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Main > Chinese folktales > Fairy tale "The Beautiful Daughter Of Liu-Kung"

The Beautiful Daughter Of Liu-Kung

Prominent amongst the hunters was a young girl, who was mounted on a fiery little steed, so full of spirit and so eager to follow in the mad chase after the prey, that its rider seemed to have some difficulty in restraining it. The girl herself was a perfect picture. Her face was the loveliest that Chan had ever looked upon, and her figure, which her trim hunting dress showed off to the utmost advantage, was graceful in the extreme. As she swept by him with her face flushed with excitement and her features all aglow with health, Chan felt at once that he had lost his heart and that he was deeply and profoundly in love with her.

On making enquiries, he found that she was named Willow, that she was the daughter of the chief mandarin of the town in which she lived, and that she was intensely fond of the chase and delighted in galloping over the hills and valleys in the pursuit of the wild animals to be found there. So powerfully had Chan's mind been affected by what he had seen of Willow, that he had already begun to entertain serious thoughts of making her his wife; but while his mind was full of this delightful prospect he was plunged into the deepest grief by hearing that she had suddenly died. For some days he was so stricken with sorrow that he lost all interest in life, and could do nothing but dwell on the memory of her whom he had come to love with all the devotion of his heart.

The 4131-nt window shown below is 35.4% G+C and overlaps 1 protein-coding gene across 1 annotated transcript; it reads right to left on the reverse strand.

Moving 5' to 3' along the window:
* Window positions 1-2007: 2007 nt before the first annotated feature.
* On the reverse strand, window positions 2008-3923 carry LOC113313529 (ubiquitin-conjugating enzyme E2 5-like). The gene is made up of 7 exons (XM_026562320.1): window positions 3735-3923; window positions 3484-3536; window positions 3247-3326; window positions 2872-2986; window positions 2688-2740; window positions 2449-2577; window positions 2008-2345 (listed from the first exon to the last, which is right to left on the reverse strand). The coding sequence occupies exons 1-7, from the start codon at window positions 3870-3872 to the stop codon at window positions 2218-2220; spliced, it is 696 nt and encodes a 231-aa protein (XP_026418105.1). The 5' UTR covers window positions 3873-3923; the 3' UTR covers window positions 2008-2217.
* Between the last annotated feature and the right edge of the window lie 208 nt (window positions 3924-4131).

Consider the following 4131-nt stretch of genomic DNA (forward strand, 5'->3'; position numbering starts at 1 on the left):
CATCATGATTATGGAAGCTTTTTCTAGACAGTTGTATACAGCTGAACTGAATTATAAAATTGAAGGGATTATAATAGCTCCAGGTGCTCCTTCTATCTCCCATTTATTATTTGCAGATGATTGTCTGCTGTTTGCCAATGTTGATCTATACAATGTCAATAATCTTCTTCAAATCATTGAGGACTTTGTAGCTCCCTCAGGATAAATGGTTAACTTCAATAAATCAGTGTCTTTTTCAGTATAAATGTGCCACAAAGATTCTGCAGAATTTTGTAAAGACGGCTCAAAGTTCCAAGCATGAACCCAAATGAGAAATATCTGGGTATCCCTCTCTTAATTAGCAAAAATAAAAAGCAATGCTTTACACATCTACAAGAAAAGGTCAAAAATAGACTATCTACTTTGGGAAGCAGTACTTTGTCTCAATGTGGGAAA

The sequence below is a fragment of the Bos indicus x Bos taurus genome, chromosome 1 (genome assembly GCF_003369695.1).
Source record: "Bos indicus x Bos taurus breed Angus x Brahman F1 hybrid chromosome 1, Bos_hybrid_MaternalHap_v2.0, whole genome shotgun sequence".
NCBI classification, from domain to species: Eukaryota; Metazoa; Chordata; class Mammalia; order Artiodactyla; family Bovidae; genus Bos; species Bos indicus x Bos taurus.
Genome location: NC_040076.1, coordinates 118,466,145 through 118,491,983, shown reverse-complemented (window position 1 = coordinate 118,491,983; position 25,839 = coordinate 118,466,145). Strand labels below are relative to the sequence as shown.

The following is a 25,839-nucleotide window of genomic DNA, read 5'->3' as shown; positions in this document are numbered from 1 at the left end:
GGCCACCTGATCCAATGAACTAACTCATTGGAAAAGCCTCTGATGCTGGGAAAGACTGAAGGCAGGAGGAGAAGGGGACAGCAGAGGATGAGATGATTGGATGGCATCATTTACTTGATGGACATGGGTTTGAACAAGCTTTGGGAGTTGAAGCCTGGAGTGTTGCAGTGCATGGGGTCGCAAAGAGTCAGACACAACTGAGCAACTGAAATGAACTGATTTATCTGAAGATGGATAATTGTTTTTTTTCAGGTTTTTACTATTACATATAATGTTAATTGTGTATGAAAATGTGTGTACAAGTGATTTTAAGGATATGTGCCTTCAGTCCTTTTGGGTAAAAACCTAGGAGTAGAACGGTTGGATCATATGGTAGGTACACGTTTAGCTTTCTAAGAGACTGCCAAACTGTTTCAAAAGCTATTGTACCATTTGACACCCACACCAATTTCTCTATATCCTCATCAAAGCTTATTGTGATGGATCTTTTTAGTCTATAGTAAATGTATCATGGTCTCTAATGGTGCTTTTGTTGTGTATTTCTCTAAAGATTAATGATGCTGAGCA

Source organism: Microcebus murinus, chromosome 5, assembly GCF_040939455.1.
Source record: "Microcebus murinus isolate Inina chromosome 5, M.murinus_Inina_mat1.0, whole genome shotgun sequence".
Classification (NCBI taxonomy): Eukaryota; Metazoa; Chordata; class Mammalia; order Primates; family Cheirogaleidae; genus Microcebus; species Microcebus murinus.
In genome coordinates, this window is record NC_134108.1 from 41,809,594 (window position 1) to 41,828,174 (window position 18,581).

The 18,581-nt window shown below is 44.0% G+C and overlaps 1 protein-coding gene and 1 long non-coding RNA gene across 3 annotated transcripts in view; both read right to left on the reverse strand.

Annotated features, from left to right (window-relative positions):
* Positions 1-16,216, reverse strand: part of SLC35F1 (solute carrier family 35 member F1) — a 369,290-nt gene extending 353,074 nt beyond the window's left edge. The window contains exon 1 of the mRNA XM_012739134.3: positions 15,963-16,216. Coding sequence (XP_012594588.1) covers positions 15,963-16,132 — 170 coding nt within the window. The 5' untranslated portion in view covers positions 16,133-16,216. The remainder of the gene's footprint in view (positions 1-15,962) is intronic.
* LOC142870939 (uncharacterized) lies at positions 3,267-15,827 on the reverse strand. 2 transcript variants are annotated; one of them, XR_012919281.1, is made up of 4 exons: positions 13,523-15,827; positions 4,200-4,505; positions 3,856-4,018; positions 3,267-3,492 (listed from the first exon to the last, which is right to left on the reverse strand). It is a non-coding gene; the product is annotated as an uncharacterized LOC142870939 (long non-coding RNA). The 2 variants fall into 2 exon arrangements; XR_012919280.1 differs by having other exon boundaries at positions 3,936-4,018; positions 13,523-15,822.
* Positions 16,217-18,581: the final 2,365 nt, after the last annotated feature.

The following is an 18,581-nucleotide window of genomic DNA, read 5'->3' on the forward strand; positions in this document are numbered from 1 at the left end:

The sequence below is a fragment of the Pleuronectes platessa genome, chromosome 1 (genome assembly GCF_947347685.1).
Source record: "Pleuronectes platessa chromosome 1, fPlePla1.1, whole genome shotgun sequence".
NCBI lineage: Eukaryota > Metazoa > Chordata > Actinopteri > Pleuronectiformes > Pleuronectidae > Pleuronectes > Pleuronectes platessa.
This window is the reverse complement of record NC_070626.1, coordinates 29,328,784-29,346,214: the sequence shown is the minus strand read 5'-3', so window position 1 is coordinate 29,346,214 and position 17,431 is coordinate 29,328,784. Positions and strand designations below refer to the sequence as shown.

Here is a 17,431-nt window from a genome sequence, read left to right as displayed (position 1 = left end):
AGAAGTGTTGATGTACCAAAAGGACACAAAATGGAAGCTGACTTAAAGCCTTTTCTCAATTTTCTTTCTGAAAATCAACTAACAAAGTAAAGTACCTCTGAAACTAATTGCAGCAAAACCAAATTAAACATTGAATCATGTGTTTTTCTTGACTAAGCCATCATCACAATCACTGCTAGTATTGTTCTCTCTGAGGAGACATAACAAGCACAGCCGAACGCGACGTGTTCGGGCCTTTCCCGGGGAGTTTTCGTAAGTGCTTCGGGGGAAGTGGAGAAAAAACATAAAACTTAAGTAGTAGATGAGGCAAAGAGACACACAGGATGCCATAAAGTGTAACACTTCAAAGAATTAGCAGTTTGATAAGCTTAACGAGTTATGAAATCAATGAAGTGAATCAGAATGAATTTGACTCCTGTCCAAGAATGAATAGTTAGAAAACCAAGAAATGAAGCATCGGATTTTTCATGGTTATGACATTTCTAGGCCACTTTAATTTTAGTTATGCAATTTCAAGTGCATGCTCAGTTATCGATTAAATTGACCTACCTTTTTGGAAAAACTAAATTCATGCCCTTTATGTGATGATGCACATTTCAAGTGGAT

A few weeks after the news of her death, the quiet of the retreat was one day broken by a huge procession which wound its way along the mountain path leading to the monastery doors. On looking out, Chan saw that many of the men in this procession were dressed in sackcloth, and that in front of it was a band of musicians producing weird, shrill notes on their various instruments.

By these signs Chan knew that what he saw was a funeral, and he expected to see the long line of mourners pass on to some spot on the hillside where the dead would be buried. Instead of that, however, they entered through the great gates of the monastery, and the coffin, the red pall of which told him that it contained the body of a woman, was carried into an inner room of the building and laid on trestles that had been made ready for it.

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